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Recently, we attended an EcoDistricts Summit here in Washington, D.C., EcoDistrict is a nonprofit based in Portland, Oregon, with a rising number of branches around the country, and it is dedicated to spurring the creation of just, sustainable and resilient cities and neighborhoods for all. The Summit brought together over 500 academics and practitioners from the U.S., Canada, Australia and Europe, all of whom are working to cultivate positive, community-driven change, one neighborhood at a time.

Above all, the Summit was an incredible opportunity to get a first-hand look at the district-scale sustainability movement and to relate such initiatives to what the IDB is doing to promote sustainable infrastructure. The Bank could not be more in line with this movement and already has extraordinary opportunities to ramp up community regeneration and urban revitalization on a neighborhood scale.

sostenibilidad blog

During the Summit, we learned some extremely valuable lessons from different “city makers” on ways that we can measure urban sustainability:

1. Governance. Effective district or neighborhood-scale sustainable development requires a new model of Public- Private Community Partnership (PPCP) that emphasizes innovation, transparency and collaborative action. EcoDistricts calls this “collaborative governance”  and it boils down to different stakeholders co-developing projects together. This is really hard work because it entails outsiders building trust with a community and  diverse stakeholders sharing  decision making power to co-create Sustainable solutions.

sostenibilidad urbana Twyford’s five-step collaborative governance model. Source: EcoDistricts

2. Innovation. Ultimately, innovation can only happen in collaborative environments. Innovation here doesn’t necessarily imply new technology, but a process that views the civic space as means to give a community a sense of place. To achieve this, one needs to develop new forms of governance! Some cities are at the forefront of innovation, but smaller, EcoDistricts style neighborhood sustainable pilot projects can quickly become models for wider application. Some examples from D.C. include Canal Park (successful at managing storm water from adjacent streets) and The Yards.

3. Rating tools. Sustainability metrics are absolutely key in community development projects. There must be a framework in place to measure planning, design, execution and performance over time, and the IDB and other multilateral organizations can play a big role here. A recent global survey found 54 urban sustainability rating tools in 22 countries; only one of them was created and used in the LAC region. LEED for Neighborhood Development, a set of sustainable, neighborhood – scale design standards, is one rating system that could have a huge impact in LAC. A new LEED tool, called LEED-UP (LEED for Upgrading Informal Settlements), is under development and will rate slum upgrade projects. It will be particularly useful for the IDB’s urban LAC urban portfolio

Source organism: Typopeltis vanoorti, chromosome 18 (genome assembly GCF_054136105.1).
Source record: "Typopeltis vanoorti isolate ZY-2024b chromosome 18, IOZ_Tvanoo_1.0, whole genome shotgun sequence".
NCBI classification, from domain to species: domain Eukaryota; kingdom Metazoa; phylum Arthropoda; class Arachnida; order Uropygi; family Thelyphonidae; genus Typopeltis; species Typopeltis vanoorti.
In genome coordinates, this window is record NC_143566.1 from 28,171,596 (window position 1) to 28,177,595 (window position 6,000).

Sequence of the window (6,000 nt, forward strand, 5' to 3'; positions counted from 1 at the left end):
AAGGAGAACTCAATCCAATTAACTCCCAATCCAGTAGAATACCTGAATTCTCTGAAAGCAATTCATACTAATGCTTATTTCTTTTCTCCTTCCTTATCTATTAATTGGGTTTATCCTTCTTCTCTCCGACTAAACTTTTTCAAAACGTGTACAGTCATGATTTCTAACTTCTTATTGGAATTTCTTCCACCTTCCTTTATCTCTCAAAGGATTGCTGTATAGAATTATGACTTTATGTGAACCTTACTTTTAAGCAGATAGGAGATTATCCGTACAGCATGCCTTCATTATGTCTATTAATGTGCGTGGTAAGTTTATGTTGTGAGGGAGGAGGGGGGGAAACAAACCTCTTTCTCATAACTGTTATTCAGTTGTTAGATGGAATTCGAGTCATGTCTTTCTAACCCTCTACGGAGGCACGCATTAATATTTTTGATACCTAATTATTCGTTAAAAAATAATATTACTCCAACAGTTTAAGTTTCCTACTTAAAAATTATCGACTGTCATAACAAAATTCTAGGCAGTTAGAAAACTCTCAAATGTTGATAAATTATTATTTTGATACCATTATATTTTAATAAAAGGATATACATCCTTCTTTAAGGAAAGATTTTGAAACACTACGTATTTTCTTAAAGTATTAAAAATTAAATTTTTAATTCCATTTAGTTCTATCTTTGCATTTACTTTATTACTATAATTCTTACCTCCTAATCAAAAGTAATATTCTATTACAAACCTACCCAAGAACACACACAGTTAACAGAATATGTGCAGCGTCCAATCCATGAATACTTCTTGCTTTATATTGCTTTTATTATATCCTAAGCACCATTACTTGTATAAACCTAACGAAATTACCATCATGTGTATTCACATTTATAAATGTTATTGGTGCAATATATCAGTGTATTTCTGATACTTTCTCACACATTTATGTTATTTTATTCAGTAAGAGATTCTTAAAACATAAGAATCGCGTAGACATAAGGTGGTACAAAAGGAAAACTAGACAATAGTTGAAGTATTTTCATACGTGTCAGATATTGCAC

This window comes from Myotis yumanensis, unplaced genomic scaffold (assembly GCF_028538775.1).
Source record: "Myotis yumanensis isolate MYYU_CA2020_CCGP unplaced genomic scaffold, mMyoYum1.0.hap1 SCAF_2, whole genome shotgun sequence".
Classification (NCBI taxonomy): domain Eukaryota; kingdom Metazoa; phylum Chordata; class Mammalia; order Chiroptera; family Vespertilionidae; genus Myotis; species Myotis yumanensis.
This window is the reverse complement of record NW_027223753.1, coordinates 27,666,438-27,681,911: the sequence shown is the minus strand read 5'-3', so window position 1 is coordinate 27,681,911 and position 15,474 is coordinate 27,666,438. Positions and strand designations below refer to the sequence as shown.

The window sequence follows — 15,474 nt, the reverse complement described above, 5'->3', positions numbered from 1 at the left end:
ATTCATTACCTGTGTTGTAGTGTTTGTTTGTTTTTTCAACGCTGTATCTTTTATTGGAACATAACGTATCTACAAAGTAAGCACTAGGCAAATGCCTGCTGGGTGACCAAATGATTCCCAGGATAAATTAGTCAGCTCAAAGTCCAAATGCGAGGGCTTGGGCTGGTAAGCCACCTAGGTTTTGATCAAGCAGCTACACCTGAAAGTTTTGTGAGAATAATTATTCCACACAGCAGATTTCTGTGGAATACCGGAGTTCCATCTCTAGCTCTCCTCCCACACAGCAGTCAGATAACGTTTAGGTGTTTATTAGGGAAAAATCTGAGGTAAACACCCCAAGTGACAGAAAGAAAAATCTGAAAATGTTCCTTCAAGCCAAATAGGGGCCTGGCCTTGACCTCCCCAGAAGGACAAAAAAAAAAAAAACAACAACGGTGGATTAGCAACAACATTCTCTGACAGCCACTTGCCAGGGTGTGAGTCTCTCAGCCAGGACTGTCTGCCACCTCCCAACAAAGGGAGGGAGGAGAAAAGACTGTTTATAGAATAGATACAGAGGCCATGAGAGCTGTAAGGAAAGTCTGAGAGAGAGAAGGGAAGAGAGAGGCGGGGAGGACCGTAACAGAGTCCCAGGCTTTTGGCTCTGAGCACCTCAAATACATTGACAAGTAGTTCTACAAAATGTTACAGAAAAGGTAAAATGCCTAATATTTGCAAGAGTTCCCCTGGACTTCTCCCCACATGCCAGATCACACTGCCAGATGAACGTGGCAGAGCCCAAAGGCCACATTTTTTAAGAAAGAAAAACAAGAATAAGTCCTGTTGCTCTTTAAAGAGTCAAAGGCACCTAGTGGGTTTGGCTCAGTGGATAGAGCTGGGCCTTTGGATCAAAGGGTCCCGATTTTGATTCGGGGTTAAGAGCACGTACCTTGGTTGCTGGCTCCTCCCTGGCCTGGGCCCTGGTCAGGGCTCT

4. Resilience. Another key element in the discussion about city sustainability is resilience, or the capacity of a system to weather change while retaining its identity, function and structure. Whereas sustainability is all about long-term thinking, resilience is easier to understand and often more immediately desirable for communities undergoing change.

5. Happiness. The Summit opened and ended with two great champions of happiness for cities:. Charles Montgomery, author of the book Happy City and Jason Roberts, (founder of The Better Block Project). They spoke to how we can all explore better ways to link the design of cities and the ways  their residents think, feel and act. Whether drawn from scientific experiments or from practical block by block projects, Montgomery and Roberts showed that happiness flourishes when proactive, citizen-led initiatives build vibrant and sustainable cities. Good design can change the way we relate to our cities, neighbors and other human beings.

We left the Summit inspired and motivated. As challenging as can be to contemplate and measure urban sustainability, it is encouraging to realize that we do not need to start big. We can think one neighborhood at a time, as long as we inspire others to join the movement!

Denise Levy is an environmental specialist in the Environmental and Safeguards Group (ESG) at the Inter-American Development Bank, where she supports the unit`s work on urban development and sustainable tourism programs in such countries as Brazil, Ecuador, Argentina and Uruguay. Denise holds a Ph.D. in Public Policy Analysis and a M.Sc. in Environmental Sciences and Policy and has been with the Bank for seven years. Prior to joining the IDB, Denise spend six years at The Nature Conservancy (TNC) in Brazil, where she managed the Atlantic Forest Private Lands Conservation Program.

Melissa Barandiaran works as Environmental Consultant for the Environmental Safeguards Group (ESG) at the Inter-American Development Bank, where she is part of the Transport and Urban Cluster and works in projects based in Haiti, Mexico and other countries of the LAC region. Melissa holds a Master in Public Administration, with a double concentration in Environment and Energy from Columbia University, and has been working for the Bank for 3 years. Prior joining IADB Melissa spent almost four years working for the Ministry of Industry in Peru working on petrochemicals projects, renewal energy and tariff regulations.